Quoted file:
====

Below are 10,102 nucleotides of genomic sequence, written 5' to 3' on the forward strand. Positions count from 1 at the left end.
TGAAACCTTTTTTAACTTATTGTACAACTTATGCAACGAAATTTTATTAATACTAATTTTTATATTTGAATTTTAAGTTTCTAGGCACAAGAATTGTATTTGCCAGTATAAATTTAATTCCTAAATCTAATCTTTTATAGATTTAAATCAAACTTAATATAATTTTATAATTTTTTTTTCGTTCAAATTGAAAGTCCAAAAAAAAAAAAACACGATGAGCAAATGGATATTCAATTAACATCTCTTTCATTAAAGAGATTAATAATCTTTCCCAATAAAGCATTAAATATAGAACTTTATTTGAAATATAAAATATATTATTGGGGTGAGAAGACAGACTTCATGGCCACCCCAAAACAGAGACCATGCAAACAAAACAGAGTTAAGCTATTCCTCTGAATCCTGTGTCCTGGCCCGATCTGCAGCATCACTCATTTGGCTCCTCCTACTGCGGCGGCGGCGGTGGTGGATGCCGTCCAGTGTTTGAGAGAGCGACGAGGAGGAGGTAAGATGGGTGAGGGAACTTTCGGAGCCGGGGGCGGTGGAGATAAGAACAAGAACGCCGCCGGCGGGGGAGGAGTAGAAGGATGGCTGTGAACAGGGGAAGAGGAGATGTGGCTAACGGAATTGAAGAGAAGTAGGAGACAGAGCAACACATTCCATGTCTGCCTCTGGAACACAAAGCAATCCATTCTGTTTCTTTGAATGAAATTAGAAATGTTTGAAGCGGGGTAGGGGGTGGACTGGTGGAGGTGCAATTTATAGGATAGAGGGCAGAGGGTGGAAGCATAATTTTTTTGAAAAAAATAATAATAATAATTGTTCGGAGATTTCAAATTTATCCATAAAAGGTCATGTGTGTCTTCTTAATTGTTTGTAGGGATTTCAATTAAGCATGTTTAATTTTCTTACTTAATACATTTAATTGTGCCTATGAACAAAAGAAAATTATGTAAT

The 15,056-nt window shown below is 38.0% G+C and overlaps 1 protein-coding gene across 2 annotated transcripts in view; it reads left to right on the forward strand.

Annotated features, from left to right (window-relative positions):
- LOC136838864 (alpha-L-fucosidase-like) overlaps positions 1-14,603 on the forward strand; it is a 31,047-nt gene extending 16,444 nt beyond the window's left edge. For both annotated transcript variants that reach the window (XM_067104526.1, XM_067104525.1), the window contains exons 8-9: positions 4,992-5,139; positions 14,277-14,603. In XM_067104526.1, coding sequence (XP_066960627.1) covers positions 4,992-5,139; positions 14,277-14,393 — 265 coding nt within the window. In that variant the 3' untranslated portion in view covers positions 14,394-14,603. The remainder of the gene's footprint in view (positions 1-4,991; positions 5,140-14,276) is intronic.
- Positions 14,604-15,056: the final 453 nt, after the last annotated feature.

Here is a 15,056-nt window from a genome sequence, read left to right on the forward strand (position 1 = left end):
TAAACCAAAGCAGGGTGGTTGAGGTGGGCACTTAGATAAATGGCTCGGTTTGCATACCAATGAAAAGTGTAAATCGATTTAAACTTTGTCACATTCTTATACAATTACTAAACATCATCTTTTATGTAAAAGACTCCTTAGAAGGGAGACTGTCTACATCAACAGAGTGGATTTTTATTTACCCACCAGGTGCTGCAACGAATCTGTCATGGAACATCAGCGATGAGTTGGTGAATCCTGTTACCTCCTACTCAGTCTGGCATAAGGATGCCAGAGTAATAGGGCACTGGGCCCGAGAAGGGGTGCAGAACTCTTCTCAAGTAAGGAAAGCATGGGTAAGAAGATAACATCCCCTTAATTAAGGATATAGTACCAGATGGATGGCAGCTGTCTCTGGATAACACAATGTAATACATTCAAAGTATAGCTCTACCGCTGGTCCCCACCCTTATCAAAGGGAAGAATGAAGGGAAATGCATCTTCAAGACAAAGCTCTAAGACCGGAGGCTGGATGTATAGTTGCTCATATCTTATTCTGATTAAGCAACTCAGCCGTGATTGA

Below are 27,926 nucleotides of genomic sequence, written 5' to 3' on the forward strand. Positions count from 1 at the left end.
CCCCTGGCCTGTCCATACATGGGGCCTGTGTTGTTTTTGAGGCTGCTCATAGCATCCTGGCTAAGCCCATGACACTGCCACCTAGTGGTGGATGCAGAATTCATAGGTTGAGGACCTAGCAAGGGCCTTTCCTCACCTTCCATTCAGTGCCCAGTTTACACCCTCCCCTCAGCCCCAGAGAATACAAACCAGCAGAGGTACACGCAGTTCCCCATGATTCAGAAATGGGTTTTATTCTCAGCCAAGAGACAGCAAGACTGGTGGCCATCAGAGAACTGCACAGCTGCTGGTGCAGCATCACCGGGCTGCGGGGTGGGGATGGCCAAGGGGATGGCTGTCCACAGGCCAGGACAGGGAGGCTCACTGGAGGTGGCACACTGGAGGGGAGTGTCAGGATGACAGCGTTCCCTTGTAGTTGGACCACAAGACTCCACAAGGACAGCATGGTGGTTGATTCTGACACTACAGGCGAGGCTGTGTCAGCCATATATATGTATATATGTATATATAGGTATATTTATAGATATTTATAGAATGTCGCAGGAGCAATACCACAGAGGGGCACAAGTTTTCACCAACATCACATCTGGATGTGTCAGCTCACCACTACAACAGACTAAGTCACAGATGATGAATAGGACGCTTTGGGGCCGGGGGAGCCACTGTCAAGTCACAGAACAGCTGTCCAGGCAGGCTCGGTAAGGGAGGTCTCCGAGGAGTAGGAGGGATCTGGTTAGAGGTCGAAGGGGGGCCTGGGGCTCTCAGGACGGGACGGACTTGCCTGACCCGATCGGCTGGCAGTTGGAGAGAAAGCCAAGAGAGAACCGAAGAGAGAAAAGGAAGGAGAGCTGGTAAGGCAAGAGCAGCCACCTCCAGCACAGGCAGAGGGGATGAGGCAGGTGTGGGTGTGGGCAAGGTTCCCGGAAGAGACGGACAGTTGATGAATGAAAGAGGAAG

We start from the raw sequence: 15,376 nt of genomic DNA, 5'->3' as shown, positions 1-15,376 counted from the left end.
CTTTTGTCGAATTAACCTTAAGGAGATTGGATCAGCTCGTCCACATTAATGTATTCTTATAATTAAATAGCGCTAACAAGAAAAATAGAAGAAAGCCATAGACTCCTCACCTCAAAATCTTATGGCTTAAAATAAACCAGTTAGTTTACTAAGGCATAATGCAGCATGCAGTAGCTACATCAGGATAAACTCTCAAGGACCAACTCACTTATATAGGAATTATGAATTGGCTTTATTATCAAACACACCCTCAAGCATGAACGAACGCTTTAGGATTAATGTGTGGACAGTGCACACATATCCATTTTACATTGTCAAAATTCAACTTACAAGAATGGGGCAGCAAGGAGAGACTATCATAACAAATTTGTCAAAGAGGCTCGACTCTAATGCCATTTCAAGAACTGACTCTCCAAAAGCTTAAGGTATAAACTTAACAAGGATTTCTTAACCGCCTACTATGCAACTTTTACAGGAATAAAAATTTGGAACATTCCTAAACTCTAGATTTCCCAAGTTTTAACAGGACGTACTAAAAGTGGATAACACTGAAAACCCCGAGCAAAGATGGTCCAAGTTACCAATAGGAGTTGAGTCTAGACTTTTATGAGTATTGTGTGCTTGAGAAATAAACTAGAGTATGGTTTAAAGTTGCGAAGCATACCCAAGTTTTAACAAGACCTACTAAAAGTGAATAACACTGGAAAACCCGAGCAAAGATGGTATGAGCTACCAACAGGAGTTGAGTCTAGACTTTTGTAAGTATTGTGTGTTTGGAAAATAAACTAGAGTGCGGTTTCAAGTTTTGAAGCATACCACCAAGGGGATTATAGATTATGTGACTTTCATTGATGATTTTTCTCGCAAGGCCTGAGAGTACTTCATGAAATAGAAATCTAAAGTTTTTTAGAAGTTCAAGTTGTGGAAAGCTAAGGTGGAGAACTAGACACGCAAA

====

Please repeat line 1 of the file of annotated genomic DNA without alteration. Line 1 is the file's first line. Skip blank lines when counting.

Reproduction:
Below are 10,102 nucleotides of genomic sequence, written 5' to 3' on the forward strand. Positions count from 1 at the left end.